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Kremlin Prepares for ‘Difficult’ Trump-Putin Meeting

Trump pursuit of Putin bromance highlights policy disconnect
The Associated Press

Kremlin spokesman Dmitry Peskov told reporters Friday that Russian President Vladimir Putin is preparing for his meeting with “counterpart” U.S. President Donald Trump, a day after he described a scheduled summit between the two leaders as “difficult.”

Putin and Trump are entering their first formal, in-person summit in Helsinki, Finland, on Monday with a varied, somewhat open agenda, expecting to range from Iran’s role in the Syrian Civil War to Russia’s belligerence against post-Soviet states to the ongoing negotiations to attempt to denuclearize North Korea.

Peskov has not elaborated on what the topics on the docket will be Monday for the two leaders. On Friday, he responded to President Trump’s assessment that he and Putin are, “in a sense,” “competitors” because they are meeting to seek the best interests of their respective countries.

“He’s not my enemy. Hopefully someday, maybe he’ll be a friend,” Trump told reporters.

“[Putin sees Trump as] the President of the United States, a counterpart in the negotiations scheduled for Monday,” Peskov said Friday, according to the Russian news outlet TASS.

Peskov said only a little more on Thursday, lamenting that negotiations with Trump “will be difficult.” He added, however, the faint optimism that relations will probably not worsen: “you know the extent of the disagreements on the agenda, so it’s unlikely that anything else can complicate it now.”

President Trump has been slightly more detailed with the press on what he expects to discuss with Putin on Monday. Speaking to reporters at a press conference following the NATO summit Thursday, Trump said he was “not looking for so much” out of the meeting as much as having frank conversations with Putin.

“We want to find out about Syria … We’ll be talking about Ukraine,” Trump noted, appearing to refer to the ongoing war in that country triggered by Putin’s invasion of Ukraine’s east. Putin’s government invaded and annexed Ukraine’s Crimea Peninsula in 2014, subsequently continuing provocative actions such as constructing bridges in the region to keep Ukrainian ships out. Ukraine is a NATO member and, should they invoke Article 5 of the NATO treaty in its conflict with Russia, the United States would be treaty-bound to defend Ukraine.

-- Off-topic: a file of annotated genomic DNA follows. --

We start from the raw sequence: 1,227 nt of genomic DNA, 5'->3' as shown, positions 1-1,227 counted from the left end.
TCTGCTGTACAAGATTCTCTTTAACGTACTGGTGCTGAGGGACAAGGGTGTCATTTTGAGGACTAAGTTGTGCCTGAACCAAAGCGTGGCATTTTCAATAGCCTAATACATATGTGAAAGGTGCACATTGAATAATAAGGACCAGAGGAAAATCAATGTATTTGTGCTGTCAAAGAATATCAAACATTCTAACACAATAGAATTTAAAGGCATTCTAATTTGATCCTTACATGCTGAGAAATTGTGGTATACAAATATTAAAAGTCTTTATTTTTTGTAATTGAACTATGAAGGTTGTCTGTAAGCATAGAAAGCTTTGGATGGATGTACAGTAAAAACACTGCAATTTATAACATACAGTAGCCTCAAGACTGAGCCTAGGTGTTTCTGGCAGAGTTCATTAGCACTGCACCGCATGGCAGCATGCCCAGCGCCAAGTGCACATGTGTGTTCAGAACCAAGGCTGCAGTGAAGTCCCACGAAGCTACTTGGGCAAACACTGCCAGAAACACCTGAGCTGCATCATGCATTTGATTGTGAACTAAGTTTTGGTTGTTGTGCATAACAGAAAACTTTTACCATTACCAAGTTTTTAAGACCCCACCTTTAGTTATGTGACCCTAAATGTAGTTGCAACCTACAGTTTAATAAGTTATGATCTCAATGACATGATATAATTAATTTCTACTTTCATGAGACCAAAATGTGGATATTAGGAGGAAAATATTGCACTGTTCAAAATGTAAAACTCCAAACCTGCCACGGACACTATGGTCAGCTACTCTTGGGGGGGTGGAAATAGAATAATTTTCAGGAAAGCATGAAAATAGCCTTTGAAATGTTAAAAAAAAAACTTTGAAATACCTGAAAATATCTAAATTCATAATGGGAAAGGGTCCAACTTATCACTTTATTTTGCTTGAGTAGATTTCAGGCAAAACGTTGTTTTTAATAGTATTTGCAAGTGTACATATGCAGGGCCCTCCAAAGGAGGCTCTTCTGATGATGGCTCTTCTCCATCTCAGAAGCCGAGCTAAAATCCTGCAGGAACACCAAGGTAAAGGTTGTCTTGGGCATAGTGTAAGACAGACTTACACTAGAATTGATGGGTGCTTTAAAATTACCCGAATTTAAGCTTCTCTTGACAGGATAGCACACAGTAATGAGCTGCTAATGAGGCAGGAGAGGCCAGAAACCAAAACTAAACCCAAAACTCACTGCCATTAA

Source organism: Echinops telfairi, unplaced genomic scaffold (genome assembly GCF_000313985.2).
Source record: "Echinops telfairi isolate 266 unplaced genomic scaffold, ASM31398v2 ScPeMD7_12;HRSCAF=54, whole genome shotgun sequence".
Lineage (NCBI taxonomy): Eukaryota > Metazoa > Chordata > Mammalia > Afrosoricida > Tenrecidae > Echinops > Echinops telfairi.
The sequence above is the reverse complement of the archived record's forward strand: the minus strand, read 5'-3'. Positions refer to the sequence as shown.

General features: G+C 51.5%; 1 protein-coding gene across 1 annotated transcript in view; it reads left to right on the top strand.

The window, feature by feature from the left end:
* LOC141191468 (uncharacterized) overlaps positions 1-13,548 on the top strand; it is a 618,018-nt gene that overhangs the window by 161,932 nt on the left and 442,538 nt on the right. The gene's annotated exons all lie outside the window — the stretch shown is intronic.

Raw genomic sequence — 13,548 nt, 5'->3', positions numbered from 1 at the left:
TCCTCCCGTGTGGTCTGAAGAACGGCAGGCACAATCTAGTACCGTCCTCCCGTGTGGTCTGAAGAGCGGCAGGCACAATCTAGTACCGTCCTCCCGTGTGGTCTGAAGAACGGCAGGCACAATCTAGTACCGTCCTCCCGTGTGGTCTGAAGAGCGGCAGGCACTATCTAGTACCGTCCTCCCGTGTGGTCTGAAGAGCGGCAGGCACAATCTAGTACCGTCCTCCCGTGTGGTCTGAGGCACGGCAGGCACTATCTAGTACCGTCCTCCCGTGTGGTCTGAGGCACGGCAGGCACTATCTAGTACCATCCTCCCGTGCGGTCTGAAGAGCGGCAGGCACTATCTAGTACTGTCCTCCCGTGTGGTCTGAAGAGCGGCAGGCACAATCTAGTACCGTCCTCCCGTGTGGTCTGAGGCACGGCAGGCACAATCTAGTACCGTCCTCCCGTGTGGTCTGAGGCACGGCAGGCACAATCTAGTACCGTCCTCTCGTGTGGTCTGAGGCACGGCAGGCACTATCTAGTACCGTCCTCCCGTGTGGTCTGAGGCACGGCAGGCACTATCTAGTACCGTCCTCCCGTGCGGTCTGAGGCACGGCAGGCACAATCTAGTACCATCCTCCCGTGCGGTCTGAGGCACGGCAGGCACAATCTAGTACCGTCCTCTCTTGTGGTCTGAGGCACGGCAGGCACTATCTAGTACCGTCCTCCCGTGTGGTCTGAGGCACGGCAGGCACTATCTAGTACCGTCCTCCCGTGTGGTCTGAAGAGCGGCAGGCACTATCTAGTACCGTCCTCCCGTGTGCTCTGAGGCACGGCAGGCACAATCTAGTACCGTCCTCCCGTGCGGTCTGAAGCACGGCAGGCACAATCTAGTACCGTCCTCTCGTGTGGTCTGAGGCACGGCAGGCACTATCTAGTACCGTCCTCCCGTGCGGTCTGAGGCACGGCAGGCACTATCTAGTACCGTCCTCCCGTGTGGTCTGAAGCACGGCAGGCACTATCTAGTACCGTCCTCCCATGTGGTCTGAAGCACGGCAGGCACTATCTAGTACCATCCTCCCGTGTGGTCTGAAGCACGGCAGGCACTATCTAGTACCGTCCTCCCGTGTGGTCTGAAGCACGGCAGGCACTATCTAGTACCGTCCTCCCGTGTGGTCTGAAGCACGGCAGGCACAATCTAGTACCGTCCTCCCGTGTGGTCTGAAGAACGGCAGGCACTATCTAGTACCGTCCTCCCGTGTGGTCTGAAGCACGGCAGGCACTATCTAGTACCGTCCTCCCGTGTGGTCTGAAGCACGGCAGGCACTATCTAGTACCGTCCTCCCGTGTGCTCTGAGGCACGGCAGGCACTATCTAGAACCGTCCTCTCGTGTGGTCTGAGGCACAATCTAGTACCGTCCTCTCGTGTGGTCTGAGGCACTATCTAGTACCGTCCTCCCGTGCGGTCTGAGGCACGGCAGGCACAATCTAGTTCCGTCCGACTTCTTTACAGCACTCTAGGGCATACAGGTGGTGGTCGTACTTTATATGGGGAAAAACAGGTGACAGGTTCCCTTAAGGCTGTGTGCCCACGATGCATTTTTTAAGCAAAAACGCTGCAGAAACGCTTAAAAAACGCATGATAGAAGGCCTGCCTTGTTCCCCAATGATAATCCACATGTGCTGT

Trump noted that it was “very interesting to hear” Ukraine’s complaints about Russia.

In addition to those two topics, Trump told reporters that he would “of course ask your favorite question about [election] meddling,” though he added, “All I can do is ‘Did you?’ and ‘Don’t do it again.’”

Since Trump’s remarks, the Department of Justice issued 12 new indictments against Russian nationals affiliated with the nation’s military intelligence apparatus for allegedly using “spearphishing” techniques to hack into the email accounts of major players in the Democratic Party during the 2016 presidential election. The indictments make clear that no Americans were found to have had any knowing involvement in the scheme.

In remarks Thursday, Trump did not mention North Korea, though various experts suggest that it will be inevitable for the two leaders to discuss the ongoing talks between Washington and Pyongyang.

“Trump will mention North Korea [to Putin] to ensure that all parties are aware of his intended outcome,” Tony Nash, founder and chief economist at analytics firm Complete Intelligence, told CNBC Friday. “Every little bit of influence and information helps with North Korea.”